Betopper takes you through stage lighting color theory: a beginner’s guide

Betopper takes you through stage lighting color theory: a beginner’s guide

      Before we start exploring how to use color on stage, let’s first understand how color works!

       When talking about color and color theory, white light is often used as the starting point, with the midday sun as the reference. We've all seen Newton's famous experiment: white light passes through a prism and scatters into the colors of the rainbow. Through this experiment, Newton determined that white light consists of seven basic colors: red, orange, yellow, green, blue, indigo, and violet. These seven colors are further refined into three primary colors, namely red, green, and blue.

       three primary colors of light
       The three primary colors of light are red, green and blue. This principle is used in TV screens, computer monitors, and all the screens on your devices. Some simple LED fixtures also use this color mode. The reason why these colors (often abbreviated to RGB) are called the three primary colors of light is because when these three colors are mixed together, they form white light. Mixing any two primary colors together results in a new color, called a secondary color. Mix red light and green light together and you get yellow. When red and blue are mixed, the result is magenta. Mixing green light and blue light results in cyan. Cyan, yellow, and magenta are the secondary colors of light, usually represented by CMY.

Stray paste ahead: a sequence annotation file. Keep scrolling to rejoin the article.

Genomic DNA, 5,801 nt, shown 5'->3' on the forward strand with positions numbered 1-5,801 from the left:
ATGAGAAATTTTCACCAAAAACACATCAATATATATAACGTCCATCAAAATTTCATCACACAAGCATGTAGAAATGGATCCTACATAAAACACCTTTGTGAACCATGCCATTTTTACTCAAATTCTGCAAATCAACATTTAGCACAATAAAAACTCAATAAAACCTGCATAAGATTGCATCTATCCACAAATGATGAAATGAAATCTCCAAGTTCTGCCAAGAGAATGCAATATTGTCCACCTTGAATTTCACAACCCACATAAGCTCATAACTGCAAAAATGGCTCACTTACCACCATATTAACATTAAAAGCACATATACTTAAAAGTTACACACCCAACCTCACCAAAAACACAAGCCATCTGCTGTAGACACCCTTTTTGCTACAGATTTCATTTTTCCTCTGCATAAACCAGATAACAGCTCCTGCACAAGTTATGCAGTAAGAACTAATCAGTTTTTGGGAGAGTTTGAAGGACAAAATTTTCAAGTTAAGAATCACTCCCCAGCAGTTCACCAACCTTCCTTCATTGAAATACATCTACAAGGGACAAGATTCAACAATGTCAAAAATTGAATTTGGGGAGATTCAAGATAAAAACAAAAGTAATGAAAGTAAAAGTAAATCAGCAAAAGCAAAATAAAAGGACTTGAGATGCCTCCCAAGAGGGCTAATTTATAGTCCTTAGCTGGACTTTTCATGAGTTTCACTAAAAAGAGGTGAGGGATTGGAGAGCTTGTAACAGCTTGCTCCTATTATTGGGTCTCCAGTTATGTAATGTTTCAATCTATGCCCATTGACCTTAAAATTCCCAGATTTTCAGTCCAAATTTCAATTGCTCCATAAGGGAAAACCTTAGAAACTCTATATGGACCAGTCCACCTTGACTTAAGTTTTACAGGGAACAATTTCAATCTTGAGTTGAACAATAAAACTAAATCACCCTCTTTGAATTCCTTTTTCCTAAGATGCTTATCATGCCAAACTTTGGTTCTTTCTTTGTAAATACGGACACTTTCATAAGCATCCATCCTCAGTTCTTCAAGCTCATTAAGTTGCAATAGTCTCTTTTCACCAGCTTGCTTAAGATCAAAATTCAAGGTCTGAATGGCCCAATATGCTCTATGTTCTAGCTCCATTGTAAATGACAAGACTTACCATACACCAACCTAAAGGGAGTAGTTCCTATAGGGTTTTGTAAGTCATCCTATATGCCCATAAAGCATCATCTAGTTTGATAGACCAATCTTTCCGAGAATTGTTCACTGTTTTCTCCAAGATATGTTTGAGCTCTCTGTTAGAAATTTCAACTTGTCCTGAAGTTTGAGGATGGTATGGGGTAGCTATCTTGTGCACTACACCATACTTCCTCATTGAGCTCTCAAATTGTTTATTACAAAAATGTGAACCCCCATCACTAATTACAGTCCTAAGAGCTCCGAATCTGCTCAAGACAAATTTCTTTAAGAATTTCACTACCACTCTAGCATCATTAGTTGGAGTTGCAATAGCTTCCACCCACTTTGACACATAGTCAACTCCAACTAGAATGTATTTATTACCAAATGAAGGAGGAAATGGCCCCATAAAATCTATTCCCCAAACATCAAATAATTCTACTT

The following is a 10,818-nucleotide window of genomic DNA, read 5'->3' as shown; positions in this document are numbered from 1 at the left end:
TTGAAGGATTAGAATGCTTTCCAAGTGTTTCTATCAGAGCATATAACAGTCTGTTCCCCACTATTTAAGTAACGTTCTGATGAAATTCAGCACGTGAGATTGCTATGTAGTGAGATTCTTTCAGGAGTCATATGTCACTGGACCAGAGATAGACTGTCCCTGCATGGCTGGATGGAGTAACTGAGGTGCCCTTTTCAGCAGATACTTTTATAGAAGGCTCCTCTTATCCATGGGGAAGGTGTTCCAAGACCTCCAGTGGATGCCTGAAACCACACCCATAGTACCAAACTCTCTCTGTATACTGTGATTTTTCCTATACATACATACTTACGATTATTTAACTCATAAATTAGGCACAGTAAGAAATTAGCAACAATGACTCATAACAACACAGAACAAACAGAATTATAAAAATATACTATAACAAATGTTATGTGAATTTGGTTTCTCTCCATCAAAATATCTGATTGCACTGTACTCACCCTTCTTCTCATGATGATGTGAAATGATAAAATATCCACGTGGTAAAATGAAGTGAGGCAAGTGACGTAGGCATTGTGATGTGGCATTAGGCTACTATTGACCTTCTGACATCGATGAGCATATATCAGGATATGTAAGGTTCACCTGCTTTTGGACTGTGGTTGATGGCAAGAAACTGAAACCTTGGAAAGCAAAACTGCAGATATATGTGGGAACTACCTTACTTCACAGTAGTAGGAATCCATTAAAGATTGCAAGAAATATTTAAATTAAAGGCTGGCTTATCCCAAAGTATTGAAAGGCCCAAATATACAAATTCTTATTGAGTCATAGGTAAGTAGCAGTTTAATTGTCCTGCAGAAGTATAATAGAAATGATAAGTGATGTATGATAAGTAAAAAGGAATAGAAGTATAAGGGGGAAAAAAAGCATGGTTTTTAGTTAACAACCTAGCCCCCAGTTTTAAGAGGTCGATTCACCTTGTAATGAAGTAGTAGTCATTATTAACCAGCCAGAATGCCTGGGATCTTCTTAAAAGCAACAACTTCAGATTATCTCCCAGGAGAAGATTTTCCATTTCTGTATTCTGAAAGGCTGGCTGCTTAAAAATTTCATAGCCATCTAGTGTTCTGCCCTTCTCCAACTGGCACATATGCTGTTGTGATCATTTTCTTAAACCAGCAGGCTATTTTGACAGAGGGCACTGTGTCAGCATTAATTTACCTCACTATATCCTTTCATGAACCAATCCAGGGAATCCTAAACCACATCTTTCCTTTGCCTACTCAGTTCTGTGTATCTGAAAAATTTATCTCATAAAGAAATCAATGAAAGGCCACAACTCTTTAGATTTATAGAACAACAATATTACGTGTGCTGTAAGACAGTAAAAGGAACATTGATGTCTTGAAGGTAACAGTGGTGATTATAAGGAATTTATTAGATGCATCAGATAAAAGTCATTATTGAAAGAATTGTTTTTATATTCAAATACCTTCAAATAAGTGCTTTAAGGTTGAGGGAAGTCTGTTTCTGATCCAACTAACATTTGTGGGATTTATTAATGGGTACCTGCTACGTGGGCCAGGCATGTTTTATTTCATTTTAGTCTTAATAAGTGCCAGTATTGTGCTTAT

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      The wonderful relationship between primary and secondary colors
      There is a unique relationship between primary and secondary colors. The primary color of light is the secondary color of the pigment, and vice versa. Ink cartridges in inkjet printers use cyan, yellow, and magenta as the primary colors for mixing. Mixing two of these primary colors together creates secondary colors. For example, mixing yellow and magenta together produces red.

So how do our eyes see color? Our eyes can only see the light reflected from objects. If we shine white light on a piece of red clothing, what will we see? The skirt absorbs blue and green light and only reflects red light back to us, so the skirt looks red. If you shine white light on a green piece of clothing, it absorbs the red and blue parts of the spectrum and reflects only the green light. On the other hand, if you illuminate a red dress with green light, the red dress will absorb all the green light. Since there is no red light to reflect, the red dress will not reflect any light, so it will appear black. To verify, use red colored paper to look at the skirt on the right. Notice how they change? You can also try it again with green colored paper.

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Understanding how different light colors mix and how our eyes perceive.these combinations can help create dramatic effects and enhance the visual storytelling on stage.

       This foundational knowledge of color mixing and light interaction is essential for anyone starting in stage lighting, ensuring you can use colors to their full potential to create captivating performances.

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